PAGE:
Rooted in Faith

Pastor Diane Gordon

Mt Pleasant FUMC

July 16, 2017

 

 

Scriptures: Psalm 119:105-112 and Matthew 13:1-9, 18-23

 

It was quite a week on the mission trip in Detroit! We saw rocky soil, weeds galore and much fertile, fruitful soil, both in the work of Cass Community and in the work of the volunteers like us. Not only that, but I witnessed the story of the good Samaritan in action. I’ll tell that story last.

Cass Community United Methodist Church was a very wealthy church back before white flight to the suburbs. Once the moneyed people left it became a missional church to the poor and homeless of Detroit. It has persevered through the decades, offering food to the hungry, shelter to homeless, warmth in the winter, and as time has progressed it has grown and diversified its helping agencies. The visionary leadership of Reverend Faith Fowler over the past 22 years has continued this work and made a positive impact, not only on the poor of the neighborhood, but also on the many mission teams like ours who come to help do what needs doing. In the process, they have the opportunity to share meals with people of vastly different life experiences and work side by side with people from all over the U.S. – some of them residents of the shelter and some of them other volunteer teams.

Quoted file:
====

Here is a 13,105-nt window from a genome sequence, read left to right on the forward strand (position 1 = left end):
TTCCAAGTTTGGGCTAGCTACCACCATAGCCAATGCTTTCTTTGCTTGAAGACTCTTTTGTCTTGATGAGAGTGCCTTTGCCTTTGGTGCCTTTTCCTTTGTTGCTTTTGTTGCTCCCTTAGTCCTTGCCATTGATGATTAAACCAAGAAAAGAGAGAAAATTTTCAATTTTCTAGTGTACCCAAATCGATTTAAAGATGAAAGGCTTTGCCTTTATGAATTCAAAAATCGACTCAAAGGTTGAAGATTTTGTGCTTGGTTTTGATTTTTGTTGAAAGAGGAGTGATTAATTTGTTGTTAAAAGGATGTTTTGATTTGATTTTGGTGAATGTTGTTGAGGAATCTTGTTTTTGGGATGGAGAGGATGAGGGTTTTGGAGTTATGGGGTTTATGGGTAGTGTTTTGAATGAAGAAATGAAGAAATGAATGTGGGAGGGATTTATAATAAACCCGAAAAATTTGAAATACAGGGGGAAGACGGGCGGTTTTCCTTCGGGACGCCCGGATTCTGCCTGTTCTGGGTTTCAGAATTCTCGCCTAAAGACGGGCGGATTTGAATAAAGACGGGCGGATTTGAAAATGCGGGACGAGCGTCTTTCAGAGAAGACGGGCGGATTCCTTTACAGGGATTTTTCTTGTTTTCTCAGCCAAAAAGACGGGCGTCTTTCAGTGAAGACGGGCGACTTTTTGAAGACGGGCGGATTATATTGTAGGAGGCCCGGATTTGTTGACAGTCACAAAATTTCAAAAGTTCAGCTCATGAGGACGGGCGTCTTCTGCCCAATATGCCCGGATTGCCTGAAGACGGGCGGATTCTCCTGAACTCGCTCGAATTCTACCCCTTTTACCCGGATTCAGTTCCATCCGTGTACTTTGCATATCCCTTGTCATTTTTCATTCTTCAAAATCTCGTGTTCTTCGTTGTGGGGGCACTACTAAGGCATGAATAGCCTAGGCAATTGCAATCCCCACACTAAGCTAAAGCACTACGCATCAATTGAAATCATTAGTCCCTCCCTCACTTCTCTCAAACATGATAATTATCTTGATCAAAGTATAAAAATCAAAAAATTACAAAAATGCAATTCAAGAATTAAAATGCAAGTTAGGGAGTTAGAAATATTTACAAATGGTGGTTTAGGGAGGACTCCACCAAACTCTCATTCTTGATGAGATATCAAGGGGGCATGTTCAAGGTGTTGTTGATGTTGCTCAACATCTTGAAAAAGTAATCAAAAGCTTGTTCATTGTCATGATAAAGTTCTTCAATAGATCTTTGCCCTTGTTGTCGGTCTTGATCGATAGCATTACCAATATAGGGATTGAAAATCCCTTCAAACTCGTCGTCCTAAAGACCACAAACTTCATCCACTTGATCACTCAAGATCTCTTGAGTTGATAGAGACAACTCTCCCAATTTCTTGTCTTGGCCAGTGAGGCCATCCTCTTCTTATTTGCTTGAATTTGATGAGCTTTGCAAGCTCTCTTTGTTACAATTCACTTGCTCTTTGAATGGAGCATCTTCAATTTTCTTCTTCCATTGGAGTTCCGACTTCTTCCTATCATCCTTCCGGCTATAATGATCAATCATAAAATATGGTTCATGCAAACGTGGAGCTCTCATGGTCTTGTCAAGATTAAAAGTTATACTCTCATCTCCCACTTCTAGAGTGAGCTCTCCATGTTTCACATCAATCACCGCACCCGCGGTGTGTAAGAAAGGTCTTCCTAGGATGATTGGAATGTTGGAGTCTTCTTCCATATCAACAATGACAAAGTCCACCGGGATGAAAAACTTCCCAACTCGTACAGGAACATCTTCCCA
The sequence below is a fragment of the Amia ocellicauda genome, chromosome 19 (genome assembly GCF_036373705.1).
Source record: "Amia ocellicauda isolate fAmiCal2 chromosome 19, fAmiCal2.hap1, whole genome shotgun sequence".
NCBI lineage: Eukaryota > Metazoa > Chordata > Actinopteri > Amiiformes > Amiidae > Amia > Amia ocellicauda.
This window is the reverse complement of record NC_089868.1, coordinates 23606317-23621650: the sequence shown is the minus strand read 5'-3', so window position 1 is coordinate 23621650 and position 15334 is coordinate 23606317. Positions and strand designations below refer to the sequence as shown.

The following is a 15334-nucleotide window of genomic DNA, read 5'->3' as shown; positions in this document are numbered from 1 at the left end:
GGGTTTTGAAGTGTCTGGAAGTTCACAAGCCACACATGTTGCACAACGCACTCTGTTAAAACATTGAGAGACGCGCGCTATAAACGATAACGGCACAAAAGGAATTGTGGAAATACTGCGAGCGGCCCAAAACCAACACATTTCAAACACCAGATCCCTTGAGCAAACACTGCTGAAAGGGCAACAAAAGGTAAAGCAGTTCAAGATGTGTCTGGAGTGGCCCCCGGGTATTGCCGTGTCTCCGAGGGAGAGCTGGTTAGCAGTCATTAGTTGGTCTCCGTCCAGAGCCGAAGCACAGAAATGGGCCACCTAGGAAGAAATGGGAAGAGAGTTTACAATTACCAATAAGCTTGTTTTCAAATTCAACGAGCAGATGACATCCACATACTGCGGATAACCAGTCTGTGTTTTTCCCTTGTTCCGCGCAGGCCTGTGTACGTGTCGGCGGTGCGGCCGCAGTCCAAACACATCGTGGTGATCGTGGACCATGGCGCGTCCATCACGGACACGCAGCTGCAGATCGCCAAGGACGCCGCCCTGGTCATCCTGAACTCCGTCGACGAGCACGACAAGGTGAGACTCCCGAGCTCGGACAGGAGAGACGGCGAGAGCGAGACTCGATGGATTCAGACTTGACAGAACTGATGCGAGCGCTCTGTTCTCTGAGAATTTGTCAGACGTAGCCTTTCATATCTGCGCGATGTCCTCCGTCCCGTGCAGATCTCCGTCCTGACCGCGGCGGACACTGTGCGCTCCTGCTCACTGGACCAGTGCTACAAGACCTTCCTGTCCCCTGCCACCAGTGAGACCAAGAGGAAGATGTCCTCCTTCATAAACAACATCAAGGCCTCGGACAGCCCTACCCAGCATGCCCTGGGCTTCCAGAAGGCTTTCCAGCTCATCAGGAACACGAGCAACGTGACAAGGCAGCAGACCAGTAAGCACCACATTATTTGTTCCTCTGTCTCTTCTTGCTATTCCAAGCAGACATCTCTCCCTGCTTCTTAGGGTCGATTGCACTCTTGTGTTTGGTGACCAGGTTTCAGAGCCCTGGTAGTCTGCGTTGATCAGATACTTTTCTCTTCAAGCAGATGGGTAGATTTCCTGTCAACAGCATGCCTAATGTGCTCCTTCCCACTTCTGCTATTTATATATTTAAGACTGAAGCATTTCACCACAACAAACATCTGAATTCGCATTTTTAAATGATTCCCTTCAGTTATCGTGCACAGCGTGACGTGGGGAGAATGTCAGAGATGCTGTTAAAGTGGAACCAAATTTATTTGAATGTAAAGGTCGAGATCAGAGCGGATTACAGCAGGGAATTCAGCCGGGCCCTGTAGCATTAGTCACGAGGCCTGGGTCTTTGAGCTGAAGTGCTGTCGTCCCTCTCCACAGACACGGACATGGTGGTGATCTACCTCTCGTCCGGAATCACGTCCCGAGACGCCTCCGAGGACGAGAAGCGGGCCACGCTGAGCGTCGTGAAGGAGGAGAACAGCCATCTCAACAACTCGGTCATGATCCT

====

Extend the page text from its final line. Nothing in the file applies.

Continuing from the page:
Cultural differences and various levels of maturity led to some interesting moments, which became learning experiences – some were what not to do. We stayed nights in the Cass Social Services building, across the street from the church. During the day, that building is a day learning center for 120 developmentally challenged adults, aging from 17 to 88. Their program leaders teach them at whatever level needed and provide outings and life experiences they would not have otherwise because their families are ashamed or find it difficult to take them out in public. They take field trips and learn their rights as human beings. They are taught how to introduce themselves and the interaction with mission teams give them new people to meet and stories to hear. Our time with them Friday morning was a blessing.

The challenge at the Center came more at night as we negotiated sharing sleeping on the floor with two other teams and sharing two showers and five toilets between 27 and then the last night nearly 50 people. We all came to work with the homeless, but the lessons that hit home often came as we dealt with other mission teams, who were also total strangers.